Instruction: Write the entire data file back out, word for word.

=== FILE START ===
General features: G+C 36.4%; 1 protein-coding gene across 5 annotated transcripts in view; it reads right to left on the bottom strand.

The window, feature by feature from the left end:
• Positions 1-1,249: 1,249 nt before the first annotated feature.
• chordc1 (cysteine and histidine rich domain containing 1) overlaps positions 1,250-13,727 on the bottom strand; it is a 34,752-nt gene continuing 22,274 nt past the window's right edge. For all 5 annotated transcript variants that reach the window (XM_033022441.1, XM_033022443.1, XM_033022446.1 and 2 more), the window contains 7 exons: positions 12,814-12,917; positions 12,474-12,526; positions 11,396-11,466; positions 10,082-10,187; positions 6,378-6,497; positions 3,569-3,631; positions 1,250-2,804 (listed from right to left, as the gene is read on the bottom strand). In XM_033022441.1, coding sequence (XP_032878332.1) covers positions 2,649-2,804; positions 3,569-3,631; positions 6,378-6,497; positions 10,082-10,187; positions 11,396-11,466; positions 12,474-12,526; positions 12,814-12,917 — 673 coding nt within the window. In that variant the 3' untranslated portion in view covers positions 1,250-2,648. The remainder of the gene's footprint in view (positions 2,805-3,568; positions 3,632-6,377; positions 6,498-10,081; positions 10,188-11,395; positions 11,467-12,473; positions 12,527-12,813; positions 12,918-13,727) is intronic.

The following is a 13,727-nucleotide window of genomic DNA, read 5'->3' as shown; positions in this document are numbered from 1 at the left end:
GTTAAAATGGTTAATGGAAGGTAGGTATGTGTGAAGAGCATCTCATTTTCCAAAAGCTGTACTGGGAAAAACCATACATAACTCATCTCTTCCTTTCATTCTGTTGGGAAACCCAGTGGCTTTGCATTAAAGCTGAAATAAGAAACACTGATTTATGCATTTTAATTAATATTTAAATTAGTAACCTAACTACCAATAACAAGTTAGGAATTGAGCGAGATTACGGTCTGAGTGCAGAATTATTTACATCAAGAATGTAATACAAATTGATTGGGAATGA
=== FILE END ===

General features: G+C 36.4%; 1 protein-coding gene across 5 annotated transcripts in view; it reads right to left on the bottom strand.

The window, feature by feature from the left end:
• Positions 1-1,249: 1,249 nt before the first annotated feature.
• chordc1 (cysteine and histidine rich domain containing 1) overlaps positions 1,250-13,727 on the bottom strand; it is a 34,752-nt gene continuing 22,274 nt past the window's right edge. For all 5 annotated transcript variants that reach the window (XM_033022441.1, XM_033022443.1, XM_033022446.1 and 2 more), the window contains 7 exons: positions 12,814-12,917; positions 12,474-12,526; positions 11,396-11,466; positions 10,082-10,187; positions 6,378-6,497; positions 3,569-3,631; positions 1,250-2,804 (listed from right to left, as the gene is read on the bottom strand). In XM_033022441.1, coding sequence (XP_032878332.1) covers positions 2,649-2,804; positions 3,569-3,631; positions 6,378-6,497; positions 10,082-10,187; positions 11,396-11,466; positions 12,474-12,526; positions 12,814-12,917 — 673 coding nt within the window. In that variant the 3' untranslated portion in view covers positions 1,250-2,648. The remainder of the gene's footprint in view (positions 2,805-3,568; positions 3,632-6,377; positions 6,498-10,081; positions 10,188-11,395; positions 11,467-12,473; positions 12,527-12,813; positions 12,918-13,727) is intronic.

The following is a 13,727-nucleotide window of genomic DNA, read 5'->3' as shown; positions in this document are numbered from 1 at the left end:
GTTAAAATGGTTAATGGAAGGTAGGTATGTGTGAAGAGCATCTCATTTTCCAAAAGCTGTACTGGGAAAAACCATACATAACTCATCTCTTCCTTTCATTCTGTTGGGAAACCCAGTGGCTTTGCATTAAAGCTGAAATAAGAAACACTGATTTATGCATTTTAATTAATATTTAAATTAGTAACCTAACTACCAATAACAAGTTAGGAATTGAGCGAGATTACGGTCTGAGTGCAGAATTATTTACATCAAGAATGTAATACAAATTGATTGGGAATGA